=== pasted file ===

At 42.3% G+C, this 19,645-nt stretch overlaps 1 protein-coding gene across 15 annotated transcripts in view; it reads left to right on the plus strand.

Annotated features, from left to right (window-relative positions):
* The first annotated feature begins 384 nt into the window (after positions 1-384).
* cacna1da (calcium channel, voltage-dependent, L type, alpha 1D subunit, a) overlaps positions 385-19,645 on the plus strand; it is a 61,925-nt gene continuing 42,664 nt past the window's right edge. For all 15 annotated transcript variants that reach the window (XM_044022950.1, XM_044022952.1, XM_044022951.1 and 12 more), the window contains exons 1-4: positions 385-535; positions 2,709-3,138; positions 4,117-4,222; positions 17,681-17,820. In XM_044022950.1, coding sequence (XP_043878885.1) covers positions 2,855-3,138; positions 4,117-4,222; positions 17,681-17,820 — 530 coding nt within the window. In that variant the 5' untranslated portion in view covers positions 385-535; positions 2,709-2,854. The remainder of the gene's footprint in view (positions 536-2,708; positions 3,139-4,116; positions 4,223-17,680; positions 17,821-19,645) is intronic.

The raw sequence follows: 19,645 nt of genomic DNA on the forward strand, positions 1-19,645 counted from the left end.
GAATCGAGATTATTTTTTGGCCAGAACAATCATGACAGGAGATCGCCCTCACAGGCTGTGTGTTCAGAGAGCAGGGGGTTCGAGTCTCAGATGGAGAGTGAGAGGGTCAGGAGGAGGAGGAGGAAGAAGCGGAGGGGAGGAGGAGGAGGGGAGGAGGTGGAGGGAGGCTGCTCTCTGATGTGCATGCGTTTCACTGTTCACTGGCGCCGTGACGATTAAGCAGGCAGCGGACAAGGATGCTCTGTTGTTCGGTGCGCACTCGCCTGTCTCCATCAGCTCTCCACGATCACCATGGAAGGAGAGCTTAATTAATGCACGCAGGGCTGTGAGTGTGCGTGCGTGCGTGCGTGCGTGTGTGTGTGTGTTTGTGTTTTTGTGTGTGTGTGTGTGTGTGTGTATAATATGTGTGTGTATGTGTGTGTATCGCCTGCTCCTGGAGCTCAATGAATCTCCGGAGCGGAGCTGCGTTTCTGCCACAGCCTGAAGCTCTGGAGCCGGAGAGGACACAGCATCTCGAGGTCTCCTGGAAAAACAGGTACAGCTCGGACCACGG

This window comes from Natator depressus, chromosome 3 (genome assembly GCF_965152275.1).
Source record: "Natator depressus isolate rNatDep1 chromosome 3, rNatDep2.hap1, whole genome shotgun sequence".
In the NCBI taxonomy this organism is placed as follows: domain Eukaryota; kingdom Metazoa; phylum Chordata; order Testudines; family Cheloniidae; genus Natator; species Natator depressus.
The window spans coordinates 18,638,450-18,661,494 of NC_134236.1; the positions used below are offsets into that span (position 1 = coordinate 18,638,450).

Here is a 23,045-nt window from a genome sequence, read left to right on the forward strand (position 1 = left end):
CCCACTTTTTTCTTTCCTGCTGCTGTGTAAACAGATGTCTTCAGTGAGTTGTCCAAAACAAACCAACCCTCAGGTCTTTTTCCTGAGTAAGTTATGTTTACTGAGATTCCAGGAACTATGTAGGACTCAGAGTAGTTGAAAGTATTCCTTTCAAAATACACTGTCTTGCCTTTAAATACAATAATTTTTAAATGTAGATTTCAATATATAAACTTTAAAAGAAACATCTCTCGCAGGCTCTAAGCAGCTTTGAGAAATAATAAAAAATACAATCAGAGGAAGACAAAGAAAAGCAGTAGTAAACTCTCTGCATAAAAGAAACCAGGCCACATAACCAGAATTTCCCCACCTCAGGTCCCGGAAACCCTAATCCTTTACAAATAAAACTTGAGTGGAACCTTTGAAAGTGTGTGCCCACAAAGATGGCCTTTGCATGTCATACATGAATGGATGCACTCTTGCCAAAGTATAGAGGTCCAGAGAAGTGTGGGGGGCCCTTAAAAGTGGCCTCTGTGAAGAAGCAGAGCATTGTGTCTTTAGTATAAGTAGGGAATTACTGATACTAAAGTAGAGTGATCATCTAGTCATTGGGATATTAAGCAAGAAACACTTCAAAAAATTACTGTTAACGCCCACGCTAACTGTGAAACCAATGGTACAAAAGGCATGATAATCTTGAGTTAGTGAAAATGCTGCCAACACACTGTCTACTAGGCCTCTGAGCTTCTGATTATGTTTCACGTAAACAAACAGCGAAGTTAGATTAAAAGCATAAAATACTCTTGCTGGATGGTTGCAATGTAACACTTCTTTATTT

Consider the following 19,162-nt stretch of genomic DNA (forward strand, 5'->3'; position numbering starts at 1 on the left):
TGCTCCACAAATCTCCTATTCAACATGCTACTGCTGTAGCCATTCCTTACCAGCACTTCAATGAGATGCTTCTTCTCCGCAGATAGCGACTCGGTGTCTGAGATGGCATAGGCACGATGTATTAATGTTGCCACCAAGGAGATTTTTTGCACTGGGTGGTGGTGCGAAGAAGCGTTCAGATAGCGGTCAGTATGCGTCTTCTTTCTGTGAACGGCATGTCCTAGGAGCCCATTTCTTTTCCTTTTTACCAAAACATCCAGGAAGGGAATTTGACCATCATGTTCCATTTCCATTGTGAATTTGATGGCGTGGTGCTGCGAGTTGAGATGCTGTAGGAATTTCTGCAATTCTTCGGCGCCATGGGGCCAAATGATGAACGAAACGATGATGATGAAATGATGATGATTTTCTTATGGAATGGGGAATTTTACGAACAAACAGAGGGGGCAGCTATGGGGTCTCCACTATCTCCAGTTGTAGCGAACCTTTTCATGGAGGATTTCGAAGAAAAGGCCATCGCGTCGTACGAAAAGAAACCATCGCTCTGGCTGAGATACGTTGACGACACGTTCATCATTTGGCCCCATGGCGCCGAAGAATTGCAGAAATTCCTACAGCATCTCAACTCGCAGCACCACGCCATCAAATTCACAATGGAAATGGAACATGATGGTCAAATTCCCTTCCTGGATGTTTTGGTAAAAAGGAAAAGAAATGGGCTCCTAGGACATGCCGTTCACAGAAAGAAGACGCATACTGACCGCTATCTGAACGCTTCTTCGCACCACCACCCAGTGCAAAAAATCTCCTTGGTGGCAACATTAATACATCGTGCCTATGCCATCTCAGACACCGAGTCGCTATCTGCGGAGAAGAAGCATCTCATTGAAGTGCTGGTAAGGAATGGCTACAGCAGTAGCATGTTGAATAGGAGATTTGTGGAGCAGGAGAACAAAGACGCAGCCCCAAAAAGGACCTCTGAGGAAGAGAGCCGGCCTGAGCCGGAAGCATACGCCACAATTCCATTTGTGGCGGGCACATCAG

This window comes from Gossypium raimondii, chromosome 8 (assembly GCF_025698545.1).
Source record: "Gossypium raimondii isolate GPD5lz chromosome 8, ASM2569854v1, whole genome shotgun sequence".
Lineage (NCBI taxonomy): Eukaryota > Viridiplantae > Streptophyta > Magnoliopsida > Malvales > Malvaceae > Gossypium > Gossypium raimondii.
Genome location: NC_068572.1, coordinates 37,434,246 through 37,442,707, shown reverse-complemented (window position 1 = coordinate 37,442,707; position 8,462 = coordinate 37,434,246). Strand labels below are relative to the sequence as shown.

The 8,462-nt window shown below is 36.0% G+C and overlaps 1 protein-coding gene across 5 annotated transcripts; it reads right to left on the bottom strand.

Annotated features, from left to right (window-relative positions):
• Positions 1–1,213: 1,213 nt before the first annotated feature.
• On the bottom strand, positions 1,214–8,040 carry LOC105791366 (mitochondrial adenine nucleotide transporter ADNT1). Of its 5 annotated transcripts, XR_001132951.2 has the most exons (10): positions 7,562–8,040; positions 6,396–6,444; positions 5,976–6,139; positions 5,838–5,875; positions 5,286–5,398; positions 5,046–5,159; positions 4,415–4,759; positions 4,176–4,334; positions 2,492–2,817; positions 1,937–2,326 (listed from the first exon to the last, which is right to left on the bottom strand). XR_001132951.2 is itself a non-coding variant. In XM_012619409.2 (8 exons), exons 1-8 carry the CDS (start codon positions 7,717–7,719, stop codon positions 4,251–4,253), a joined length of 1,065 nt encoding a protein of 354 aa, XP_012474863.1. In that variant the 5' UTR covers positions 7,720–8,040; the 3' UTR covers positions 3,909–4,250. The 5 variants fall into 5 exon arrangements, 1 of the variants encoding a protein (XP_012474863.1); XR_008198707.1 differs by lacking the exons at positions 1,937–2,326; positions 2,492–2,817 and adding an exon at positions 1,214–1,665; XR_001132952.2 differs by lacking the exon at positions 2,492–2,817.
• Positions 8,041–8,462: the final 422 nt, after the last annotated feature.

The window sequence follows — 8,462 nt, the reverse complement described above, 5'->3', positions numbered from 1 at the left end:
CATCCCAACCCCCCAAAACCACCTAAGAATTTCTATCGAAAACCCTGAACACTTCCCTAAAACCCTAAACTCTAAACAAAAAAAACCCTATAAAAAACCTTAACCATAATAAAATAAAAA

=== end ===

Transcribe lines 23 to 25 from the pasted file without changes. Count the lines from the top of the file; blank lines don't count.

• Positions 8,041–8,462: the final 422 nt, after the last annotated feature.

The window sequence follows — 8,462 nt, the reverse complement described above, 5'->3', positions numbered from 1 at the left end:
CATCCCAACCCCCCAAAACCACCTAAGAATTTCTATCGAAAACCCTGAACACTTCCCTAAAACCCTAAACTCTAAACAAAAAAAACCCTATAAAAAACCTTAACCATAATAAAATAAAAA